There is a single accredited cooking school in Calgary, and it’s located at SAIT. To prepare themselves for the rigors of running a restaurant, the students operate one on campus, serving a popular lunch buffet and a prix-fixe five course dinner.
Over the years I’ve heard a ton of glowing reviews from satisfied patrons praising the atmosphere, food and prices, and given the two month long waiting list, I’ve never managed to go. This year would have been no different, but somehow the stars aligned, I managed to keep the reservation I made, and with some friends in tow we made our cold and icy way to an iconic destination.
My expectations were not sky high given that it’s a school, but we still had to cut a bit of slack for the ‘school’ part of the experience.
Service was very very earnest, if unpolished. Our waitress did not introduce herself for instance, nor did a bread basket appear until we noticed one at the other table and asked for it. Minor things to note in the grand scheme of things, but hey, they’re a school, they should know. 🙂
The menu was hit and miss, with fairly more hits than misses.
I started with ‘Duo of Woodstone Roasted Duck Breast and Duck Prosciutto’ – which was an absolutely lovely appetizer. The duck breast was roasted perfectly pink, it was skinless to avoid any issues with crispyness, and the duck proscuitto with baby potatoes was genius.
My friends’ ravioli was also very good, and the oysters were superb. She said the horseradish one was her favorite, and the salmon in the sushi was good, but she’s not sure what it had it do with the oysters. Presumably the continuation of a seafood theme? She said she’d rather just have another oyster.
With the soups we had a choice of a Hungarian/goulashy-type stew, or a roasted chestnut soup. Both my friends chose the stew, and in the interests of variety I was the lone chestnut soup eater. And I had the last laugh, as the stew was so so, but my chestnut soup was superb. It was the one dish of the night worthy of hyperbole, as it was chestnutty, creamy, ever so slightly sweet and earthy and perfect. That’s the one dish I’d love to replicate at home.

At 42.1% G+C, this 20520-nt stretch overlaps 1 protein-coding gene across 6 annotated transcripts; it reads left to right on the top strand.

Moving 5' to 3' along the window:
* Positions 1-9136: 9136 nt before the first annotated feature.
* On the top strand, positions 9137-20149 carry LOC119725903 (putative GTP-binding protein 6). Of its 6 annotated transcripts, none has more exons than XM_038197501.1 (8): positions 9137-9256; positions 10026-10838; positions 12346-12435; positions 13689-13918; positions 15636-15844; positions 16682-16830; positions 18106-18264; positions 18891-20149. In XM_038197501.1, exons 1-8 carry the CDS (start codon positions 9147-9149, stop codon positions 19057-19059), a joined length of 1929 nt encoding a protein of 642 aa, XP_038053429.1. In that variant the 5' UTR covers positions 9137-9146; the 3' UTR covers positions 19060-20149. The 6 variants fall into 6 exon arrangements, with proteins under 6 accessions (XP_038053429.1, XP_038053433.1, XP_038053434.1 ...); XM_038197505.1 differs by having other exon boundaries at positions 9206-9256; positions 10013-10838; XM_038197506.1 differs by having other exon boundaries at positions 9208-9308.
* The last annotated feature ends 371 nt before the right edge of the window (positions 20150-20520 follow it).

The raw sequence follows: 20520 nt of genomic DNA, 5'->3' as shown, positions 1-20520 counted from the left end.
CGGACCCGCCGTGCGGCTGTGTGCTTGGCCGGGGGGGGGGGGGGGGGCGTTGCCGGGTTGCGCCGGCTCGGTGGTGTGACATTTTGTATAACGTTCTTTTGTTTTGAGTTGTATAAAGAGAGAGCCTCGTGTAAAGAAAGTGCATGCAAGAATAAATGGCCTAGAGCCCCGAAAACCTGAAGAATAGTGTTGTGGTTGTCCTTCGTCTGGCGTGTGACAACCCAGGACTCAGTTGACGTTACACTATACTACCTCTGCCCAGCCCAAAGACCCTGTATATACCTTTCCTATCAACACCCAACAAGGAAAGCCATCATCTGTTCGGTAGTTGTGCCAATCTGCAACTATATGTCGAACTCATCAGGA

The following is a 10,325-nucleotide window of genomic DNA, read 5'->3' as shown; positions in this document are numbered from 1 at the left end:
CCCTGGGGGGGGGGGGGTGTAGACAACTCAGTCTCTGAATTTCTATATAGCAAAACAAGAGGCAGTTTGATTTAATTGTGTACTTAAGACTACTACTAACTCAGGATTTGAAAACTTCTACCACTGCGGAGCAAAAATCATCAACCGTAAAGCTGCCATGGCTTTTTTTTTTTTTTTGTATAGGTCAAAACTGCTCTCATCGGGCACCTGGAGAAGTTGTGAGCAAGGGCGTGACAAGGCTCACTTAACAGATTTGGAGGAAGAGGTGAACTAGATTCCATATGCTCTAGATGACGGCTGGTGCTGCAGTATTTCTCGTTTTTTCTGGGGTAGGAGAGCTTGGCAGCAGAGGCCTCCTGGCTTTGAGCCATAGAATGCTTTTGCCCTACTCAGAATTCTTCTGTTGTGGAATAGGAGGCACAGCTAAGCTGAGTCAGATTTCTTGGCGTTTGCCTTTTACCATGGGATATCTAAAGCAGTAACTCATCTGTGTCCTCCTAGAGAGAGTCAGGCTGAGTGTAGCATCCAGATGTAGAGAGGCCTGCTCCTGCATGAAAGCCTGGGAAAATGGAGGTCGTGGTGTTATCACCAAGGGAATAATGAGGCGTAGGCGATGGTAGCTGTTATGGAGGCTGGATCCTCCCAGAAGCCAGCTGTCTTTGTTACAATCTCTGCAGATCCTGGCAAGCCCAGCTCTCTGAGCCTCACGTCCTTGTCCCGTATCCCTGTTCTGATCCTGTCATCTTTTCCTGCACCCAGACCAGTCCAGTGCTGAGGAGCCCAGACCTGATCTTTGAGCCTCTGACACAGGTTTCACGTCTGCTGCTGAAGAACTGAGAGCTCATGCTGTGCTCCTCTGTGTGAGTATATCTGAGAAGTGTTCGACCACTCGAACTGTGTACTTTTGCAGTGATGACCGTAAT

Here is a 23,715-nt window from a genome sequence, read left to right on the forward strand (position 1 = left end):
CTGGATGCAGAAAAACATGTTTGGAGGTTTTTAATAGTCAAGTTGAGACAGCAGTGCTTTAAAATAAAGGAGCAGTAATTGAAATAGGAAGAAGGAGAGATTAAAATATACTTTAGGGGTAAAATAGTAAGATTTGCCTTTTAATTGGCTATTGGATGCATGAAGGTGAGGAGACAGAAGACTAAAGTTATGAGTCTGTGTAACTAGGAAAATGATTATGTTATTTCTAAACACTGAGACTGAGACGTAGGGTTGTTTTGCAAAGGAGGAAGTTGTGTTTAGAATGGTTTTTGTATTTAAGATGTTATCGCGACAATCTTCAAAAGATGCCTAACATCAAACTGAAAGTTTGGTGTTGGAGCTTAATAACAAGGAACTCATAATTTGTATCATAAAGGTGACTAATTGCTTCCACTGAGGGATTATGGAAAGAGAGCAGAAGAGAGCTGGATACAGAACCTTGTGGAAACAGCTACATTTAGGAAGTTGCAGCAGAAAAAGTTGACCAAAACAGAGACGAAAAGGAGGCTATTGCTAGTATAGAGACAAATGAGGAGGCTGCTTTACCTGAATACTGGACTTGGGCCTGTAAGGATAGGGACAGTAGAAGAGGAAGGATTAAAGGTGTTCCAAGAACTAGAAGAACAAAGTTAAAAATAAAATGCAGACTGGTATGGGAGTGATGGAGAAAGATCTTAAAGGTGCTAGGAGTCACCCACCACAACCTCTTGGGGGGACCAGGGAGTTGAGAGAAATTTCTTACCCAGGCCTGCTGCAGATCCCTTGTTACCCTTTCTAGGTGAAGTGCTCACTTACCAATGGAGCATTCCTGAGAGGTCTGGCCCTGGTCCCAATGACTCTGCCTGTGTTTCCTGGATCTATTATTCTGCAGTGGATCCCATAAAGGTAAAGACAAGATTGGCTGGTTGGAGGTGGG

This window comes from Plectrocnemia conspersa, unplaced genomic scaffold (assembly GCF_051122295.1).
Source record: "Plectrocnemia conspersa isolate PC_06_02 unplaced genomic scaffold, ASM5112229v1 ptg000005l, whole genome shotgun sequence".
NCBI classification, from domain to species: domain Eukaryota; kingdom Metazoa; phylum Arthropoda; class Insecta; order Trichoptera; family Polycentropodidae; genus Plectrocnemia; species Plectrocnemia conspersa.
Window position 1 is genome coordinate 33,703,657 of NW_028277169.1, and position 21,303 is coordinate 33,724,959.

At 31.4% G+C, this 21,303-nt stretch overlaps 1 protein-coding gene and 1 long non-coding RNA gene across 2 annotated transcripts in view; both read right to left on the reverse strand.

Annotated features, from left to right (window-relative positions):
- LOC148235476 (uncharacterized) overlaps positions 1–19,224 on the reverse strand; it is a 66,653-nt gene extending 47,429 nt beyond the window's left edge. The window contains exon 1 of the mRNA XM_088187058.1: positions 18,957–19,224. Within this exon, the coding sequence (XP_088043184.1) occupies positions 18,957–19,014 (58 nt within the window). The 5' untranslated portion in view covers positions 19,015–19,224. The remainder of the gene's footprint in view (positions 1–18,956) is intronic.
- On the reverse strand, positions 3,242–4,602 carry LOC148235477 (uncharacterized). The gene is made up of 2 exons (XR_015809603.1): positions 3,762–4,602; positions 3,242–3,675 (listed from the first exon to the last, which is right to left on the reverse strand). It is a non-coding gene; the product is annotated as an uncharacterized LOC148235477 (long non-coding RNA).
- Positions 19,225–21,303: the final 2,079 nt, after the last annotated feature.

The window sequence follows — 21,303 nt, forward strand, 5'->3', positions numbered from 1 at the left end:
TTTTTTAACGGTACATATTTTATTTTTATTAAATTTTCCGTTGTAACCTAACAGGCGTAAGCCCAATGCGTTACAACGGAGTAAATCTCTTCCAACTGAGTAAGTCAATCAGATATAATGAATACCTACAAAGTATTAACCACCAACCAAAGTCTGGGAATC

All of us pulled an idiot, and got the tomato salad with bocconcini in JANUARY, which ranks right up there with a brick wall for intelligent, because it was as bland and flavorless as you’d expect. I’m sorry, but unless you have a greenhouse on yer roof, you should have no business serving tomatoes in the winter. Why could this not have been the root vegetable salad with some pretentions of being in season? Better yet, why did we order it? We’ll file it under mental mystery and move on.
For the main, I could not resist the rack of lamb. The lamb itself was perfect – rosy, well seasoned, with a perfectly good sauce and a delicious polenta cake. The only bad element was the tomato-olive chutney with manchego cheese. It was much grosser than it sounds, and everyone pronounced it inedible, as nothing meshed. The bland tomatoes, salty olives, raw onions created totally discordant notes that went neither with the lamb nor each other.
My friends ‘bouillabaise marseille’ was also not very good, with odd broth, overcooked seafood, here’s her quote: “Steak cooked to my liking and the turf part sucked. They cut up the lobster and cooked it with mushrooms in a ton of miso paste and I ended up with a bowl of salty, buttery miso lobster stew. Did not enjoy this!! ” Having had a bite, I concur entirely.
My other friends Medallion of Beef was a much better choice, although she proclaimed the beef to be average, and the sides excellent. The photo alas, did not turn out, but did not look that different from my rack of lamb.
For dessert, here is my usual caveat: I’m not a dessert person, and neither are my friends. Therefore we are uniquely unqualified to gauge dessert-worthyness of many things. However, venturing boldly into restaurant reviews, here goes:
The most FUN dessert in the world also happened to be the tastiest of the three:
There was some hazelnut ice cream going on there that was fabulous, although the banana chunks had no business being there.
The wee pumpkin creme brulee was waaay too sweet, but the little cookie was good with ice cream.
This dessert had so many elements going on that it didn’t know if it was coming or going – pistachio ice cream good, whatever it’s sitting on – sweet, corn – weird? It contributed nothing, and neither did the caramel popcorn for that matter.
And finally we were feted with some last minute chocolatey bites, all of which we were too full to try, except for that toasted marshmalow thingie which was as good as you remember from camping.
To conclude this wordy review, it’s a good deal for $44.00 – four courses and more dessert than any table can handle. Would I repeat it? Nope. That was the table consensus, so I’m not alone. I guess if you live in the area… but no, you have to make reservations welll ahead, so I’m not sure under what circumstances I’d go back. Life’s too short to eat anything but great food, so keeping that in mind, I’d give Highwood a solid 3/5.
PS – I also promise not to subject you to anymore crappy iphone photos in restaurants. At least I’ll try.
Highwood Dining Room
1301 – 16th Avenue NW
403.284.8615 Ext. 2
Or Open Table for Reservations